Wales came the name Gwin. This name initially evolved from person with light-colored hair or a pale complexion; the surname Gwin may have also been applied to someone who habitually wore white or pale-colored clothing. The name Gwin, one of only a few Welsh nickname surnames, is derived from the Welsh word "gwyn," which means "fair" or "white." Other references claim the name is derived from the words "llwch" meaning "dust" or gwin meaning "wine." According to Welsh tradition, the Adar Llwch Gwin were giant birds given to Drudwas ap Tryffin by his fairy wife. The birds obeyed their master and assisted him in battle. The term later appeared in Welsh poetry to describe hawks, falcons and occasionally brave men.
Early Origins of the Gwin family
Breconshire (Welsh: Sir Frycheiniog), a traditional county in southern Wales, which takes its name from the Welsh kingdom of Brycheiniog (5th-10th centuries), where they held a family seat from very ancient times, some say well before the Norman Conquest and the arrival of Duke William at Hastings in 1066 A.D.
Early History of the Gwin family
Another 199 words (14 lines of text) covering the years 1508, 1537, 1584, 1584, 1591, 1537, 1584, 1584, 1970, 1623, 1673, 1654, 1662, 1648, 1734, 1650, 1687 and are included under the topic Early Gwin History in all our PDF Extended History products and printed products wherever possible.
Gwin Spelling Variations
Welsh surnames are relatively few in number, but they have an inordinately large number of spelling variations. There are many factors that explain the preponderance of Welsh variants, but the earliest is found during the Middle Ages when Welsh surnames came into use. Scribes and church officials recorded names as they sounded, which often resulted in a single person's name being inconsistently recorded over his lifetime. The transliteration of Welsh names into English also accounts for many of the spelling variations: the unique Brythonic Celtic language of the Welsh had many sounds the English language was incapable of accurately reproducing. It was also common for members of a same surname to change their names slightly, in order to signify a branch loyalty within the family, a religious adherence, or even patriotic affiliations. For all of these reasons, the many spelling variations of particular Welsh names are very important. The surname Gwin has occasionally been spelled Gwynne, Gwin, Gwine, Gwinn, Gwinne, Gwyn, Gwynn and many more.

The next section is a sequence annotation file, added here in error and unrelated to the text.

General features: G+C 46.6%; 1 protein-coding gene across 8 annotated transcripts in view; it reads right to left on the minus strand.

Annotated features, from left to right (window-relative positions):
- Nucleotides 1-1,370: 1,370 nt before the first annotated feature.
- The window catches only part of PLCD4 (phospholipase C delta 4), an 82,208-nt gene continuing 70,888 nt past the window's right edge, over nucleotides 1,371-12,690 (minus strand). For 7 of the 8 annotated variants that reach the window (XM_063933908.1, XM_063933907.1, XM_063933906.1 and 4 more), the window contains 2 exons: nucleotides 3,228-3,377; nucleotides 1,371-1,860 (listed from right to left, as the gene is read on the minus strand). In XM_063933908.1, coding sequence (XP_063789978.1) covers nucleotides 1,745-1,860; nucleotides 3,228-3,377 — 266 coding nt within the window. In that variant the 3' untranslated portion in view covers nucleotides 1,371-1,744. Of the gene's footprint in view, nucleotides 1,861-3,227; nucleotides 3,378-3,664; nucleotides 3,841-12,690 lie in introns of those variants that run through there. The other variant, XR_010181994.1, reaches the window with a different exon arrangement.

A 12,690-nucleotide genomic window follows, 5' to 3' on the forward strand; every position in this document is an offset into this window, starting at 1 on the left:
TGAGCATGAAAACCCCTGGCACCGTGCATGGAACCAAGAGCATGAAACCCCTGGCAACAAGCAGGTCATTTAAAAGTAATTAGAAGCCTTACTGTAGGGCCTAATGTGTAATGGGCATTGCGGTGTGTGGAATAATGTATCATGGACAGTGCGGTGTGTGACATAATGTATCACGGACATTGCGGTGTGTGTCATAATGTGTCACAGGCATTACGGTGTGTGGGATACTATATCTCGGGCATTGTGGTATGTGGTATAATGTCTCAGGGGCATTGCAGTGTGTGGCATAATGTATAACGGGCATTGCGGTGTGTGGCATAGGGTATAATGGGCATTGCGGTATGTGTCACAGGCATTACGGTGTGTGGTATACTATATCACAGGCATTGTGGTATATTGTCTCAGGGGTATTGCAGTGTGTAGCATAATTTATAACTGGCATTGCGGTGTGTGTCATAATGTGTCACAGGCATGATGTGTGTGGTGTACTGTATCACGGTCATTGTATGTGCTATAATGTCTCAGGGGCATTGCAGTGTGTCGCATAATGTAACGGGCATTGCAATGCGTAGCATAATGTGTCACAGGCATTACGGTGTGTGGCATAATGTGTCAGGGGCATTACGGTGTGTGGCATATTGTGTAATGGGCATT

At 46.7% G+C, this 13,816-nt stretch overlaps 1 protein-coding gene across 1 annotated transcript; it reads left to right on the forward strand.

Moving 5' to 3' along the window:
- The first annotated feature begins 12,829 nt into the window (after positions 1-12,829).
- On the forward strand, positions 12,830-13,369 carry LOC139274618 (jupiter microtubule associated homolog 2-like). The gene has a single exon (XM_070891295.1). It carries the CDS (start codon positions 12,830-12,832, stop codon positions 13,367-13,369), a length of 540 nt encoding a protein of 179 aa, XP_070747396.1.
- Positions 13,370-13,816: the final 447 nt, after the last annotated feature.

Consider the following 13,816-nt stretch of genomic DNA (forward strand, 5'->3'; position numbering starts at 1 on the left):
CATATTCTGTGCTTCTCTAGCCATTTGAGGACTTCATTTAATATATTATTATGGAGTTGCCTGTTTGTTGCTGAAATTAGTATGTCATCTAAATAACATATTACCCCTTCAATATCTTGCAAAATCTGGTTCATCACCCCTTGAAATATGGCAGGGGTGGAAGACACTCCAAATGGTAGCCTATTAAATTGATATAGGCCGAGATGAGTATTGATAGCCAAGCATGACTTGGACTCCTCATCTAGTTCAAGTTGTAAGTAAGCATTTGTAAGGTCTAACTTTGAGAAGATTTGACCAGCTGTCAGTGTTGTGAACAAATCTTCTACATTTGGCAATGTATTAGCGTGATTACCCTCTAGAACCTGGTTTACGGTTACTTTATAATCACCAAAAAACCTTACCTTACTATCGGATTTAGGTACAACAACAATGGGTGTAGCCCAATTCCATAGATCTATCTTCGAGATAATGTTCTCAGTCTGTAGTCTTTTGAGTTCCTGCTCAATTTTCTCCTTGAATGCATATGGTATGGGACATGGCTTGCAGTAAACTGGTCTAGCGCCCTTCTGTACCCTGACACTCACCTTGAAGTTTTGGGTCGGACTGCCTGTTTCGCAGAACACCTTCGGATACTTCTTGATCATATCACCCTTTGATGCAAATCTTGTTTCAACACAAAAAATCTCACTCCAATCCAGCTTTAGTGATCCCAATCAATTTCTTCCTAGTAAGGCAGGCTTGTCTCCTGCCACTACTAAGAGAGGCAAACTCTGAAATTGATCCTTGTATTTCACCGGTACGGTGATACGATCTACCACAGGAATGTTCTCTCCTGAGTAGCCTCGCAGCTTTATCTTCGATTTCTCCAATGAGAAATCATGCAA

Early Notables of the Gwin family (pre 1700)
fl. 1591), a Welsh Roman Catholic priest and author; Saint Richard Gwyn (ca. 1537-1584), also known as Richard White, a Welsh school teacher, martyred high treason in 1584 but later canonised by Pope Paul VI in 1970; George Gwynne...
Another 79 words (6 lines of text) are included under the topic Early Gwin Notables in all our PDF Extended History products and printed products wherever possible.
Migration of the Gwin family to Ireland
Some of the Gwin family moved to Ireland, but this topic is not covered in this excerpt.
Another 105 words (8 lines of text) about their life in Ireland is included in all our PDF Extended History products and printed products wherever possible.
Migration of the Gwin family to the New World and Oceana
In the late 19th and early 20th centuries, many people from Wales joined the general migration to North America in search of land, work, and freedom. These immigrants greatly contributed to the rapid development of the new nations of Canada and the United States. They also added a rich and lasting cultural heritage to their newly adopted societies. Investigation of immigration and passenger lists has revealed a number of people bearing the name Gwin:
Gwin Settlers in United States in the 17th Century
Gwin Settlers in United States in the 19th Century
Gwin Settlers in Australia in the 19th Century
Contemporary Notables of the name Gwin (post 1700)
The Gwin Motto
The motto was originally a war cry or slogan. Mottoes first began to be shown with arms in the 14th and 15th centuries, but were not in general use until the 17th century. Thus the oldest coats of arms generally do not include a motto. Mottoes seldom form part of the grant of arms: Under most heraldic authorities, a motto is an optional component of the coat of arms, and can be added to or changed at will; many families have chosen not to display a motto.
Motto: Vim vi repellere licet
Motto Translation: It is lawful to repel force by force.
Gwin Family Crest Products